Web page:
1. Nothing is impossible – it’s only a question of time. And sometimes, it can be a very long time before you get even close to what you couldn’t do before, but it’s not impossible. Case in point: a shoulder defect and general lack of upper-body strength make push-ups almost impossible for me to do. In fact, the first time I completed Insanity, 99% of the push-ups were done on my knees. My mental attitude played a role here too, where I allowed myself to think that I couldn’t do these, but for most part, I was being realistic: I simply couldn’t do them. Recently though, I managed to get ten push-up jacks on the fit test. I still can’t do a full minute of push-ups, especially the crazy variations, but I’ve definitely come up from zero. It took over a year, but it wasn’t impossible.
2. Any hard work does pay off, though not always in the way you’d think or hope for. We’re always told that if you work hard enough, you’ll get whatever it is you aspire for. My issue with this nugget of knowledge is that it has the underlying implication of this being an all-or-nothing deal. That’s not true. I don’t think I tipped the scales much after completing the 63 days that should have made me a legitimate member of Team Beachbody (literally!), but where at first I’d start huffing within the first fifteen minutes of the videos, I can now go all the way with minimal breaks (and of course the push-up modifications ). That’s progress. I didn’t get what I started out for, but I didn’t come out of it with nothing, either.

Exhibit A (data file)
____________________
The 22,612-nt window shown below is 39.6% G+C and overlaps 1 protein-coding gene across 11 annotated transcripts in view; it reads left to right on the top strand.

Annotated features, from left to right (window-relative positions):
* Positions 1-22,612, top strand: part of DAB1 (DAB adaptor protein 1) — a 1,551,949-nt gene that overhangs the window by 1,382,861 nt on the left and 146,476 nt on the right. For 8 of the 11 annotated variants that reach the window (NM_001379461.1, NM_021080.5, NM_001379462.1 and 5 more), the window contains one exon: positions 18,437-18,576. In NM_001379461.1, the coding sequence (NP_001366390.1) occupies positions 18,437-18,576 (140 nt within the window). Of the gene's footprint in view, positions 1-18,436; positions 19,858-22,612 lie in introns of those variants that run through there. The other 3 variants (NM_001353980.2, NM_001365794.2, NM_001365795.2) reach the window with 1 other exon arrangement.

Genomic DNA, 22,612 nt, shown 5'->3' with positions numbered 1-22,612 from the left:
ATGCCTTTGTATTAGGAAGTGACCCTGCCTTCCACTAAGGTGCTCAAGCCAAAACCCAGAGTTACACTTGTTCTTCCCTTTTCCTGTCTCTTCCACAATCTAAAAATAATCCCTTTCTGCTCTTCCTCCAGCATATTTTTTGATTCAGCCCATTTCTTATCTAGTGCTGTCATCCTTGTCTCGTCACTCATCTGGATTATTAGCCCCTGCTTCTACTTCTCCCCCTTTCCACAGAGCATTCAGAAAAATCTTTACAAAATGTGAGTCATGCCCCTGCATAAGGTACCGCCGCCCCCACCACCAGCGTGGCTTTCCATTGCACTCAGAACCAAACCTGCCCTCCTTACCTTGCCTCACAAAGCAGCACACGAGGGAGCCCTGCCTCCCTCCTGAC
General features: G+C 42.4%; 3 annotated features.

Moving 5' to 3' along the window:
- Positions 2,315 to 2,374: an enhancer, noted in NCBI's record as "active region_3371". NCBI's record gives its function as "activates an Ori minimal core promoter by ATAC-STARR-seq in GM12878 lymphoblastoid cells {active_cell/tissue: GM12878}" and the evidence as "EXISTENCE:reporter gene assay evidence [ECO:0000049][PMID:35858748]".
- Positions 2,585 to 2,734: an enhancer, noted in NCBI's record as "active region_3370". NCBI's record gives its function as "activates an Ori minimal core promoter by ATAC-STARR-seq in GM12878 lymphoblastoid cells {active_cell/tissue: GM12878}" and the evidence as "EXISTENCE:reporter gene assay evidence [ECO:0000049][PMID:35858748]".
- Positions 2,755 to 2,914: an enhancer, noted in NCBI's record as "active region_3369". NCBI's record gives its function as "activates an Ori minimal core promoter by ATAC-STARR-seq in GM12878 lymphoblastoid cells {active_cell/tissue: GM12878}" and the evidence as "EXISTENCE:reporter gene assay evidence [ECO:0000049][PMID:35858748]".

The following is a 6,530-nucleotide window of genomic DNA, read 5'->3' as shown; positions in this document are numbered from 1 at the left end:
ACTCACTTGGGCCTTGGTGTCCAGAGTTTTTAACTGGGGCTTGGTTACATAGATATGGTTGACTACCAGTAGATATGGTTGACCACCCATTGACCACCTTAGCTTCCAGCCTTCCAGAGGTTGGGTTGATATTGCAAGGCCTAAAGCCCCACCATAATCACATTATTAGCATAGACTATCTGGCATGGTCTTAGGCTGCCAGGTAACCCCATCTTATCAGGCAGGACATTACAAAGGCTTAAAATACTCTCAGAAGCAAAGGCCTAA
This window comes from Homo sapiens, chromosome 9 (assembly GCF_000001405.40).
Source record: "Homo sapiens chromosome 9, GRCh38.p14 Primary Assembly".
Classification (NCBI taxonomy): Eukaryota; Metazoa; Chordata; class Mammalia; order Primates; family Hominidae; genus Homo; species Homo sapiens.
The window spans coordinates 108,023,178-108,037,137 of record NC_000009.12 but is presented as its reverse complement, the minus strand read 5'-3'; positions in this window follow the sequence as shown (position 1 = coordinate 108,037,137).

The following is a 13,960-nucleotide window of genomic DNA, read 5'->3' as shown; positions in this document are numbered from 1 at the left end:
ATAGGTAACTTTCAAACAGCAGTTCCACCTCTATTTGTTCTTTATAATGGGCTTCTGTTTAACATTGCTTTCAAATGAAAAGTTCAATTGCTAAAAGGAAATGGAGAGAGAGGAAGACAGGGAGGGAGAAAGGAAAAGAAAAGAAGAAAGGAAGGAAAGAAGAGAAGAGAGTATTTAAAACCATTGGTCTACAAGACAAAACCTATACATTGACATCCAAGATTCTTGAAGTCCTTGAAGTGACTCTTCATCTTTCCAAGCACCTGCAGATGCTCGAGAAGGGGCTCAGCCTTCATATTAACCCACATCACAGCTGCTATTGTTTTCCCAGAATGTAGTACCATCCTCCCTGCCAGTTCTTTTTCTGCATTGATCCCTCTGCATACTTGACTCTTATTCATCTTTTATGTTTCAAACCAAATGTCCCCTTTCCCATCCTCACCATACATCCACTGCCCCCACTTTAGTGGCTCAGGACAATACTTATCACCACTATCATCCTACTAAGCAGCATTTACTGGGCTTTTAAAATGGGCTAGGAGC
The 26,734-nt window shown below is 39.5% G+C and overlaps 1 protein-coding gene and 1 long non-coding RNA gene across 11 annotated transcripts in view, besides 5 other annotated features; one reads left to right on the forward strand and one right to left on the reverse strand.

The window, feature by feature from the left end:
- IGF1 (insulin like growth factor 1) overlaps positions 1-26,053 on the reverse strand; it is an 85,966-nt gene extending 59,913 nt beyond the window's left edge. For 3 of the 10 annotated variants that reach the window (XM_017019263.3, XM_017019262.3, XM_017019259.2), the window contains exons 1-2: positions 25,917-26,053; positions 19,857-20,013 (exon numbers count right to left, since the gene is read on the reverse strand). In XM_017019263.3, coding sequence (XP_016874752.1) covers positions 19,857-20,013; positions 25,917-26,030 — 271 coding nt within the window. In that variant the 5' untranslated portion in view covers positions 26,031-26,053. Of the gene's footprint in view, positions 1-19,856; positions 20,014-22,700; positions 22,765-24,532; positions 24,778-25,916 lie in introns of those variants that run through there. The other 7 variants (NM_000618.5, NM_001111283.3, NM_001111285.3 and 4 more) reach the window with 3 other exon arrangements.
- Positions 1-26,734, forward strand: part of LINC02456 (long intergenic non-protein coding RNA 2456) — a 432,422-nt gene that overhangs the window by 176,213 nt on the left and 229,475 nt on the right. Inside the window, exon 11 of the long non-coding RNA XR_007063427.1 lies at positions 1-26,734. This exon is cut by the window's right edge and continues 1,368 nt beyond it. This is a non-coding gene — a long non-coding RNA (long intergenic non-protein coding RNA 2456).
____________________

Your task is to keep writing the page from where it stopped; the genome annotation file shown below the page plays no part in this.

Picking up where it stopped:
3. Doing work haphazardly will cost you a lot more than you’d think. For those of you who don’t know, the workouts involve two or three minute circuits done nonstop, followed by a thirty second break. Initially, I found it very easy to just take a break when I felt myself getting a little uncomfortable, but I quickly learned that that was setting me back more than I thought. I’d end up breaking the momentum I’d built up, for no good reason, and getting back was even more difficult than it would have been if I’d just kept going.
Along those lines, it’s my conscience that made me think: No. I can’t keep doing this. I would feel guilty for having ‘cheated’, and as such would rewind so that I’d do the full thing, and that helped, I like to think. If I’d been happy to just let it slide, I’d have gotten nowhere, which brings me to a bonus lesson: Without integrity, you’ll get nowhere.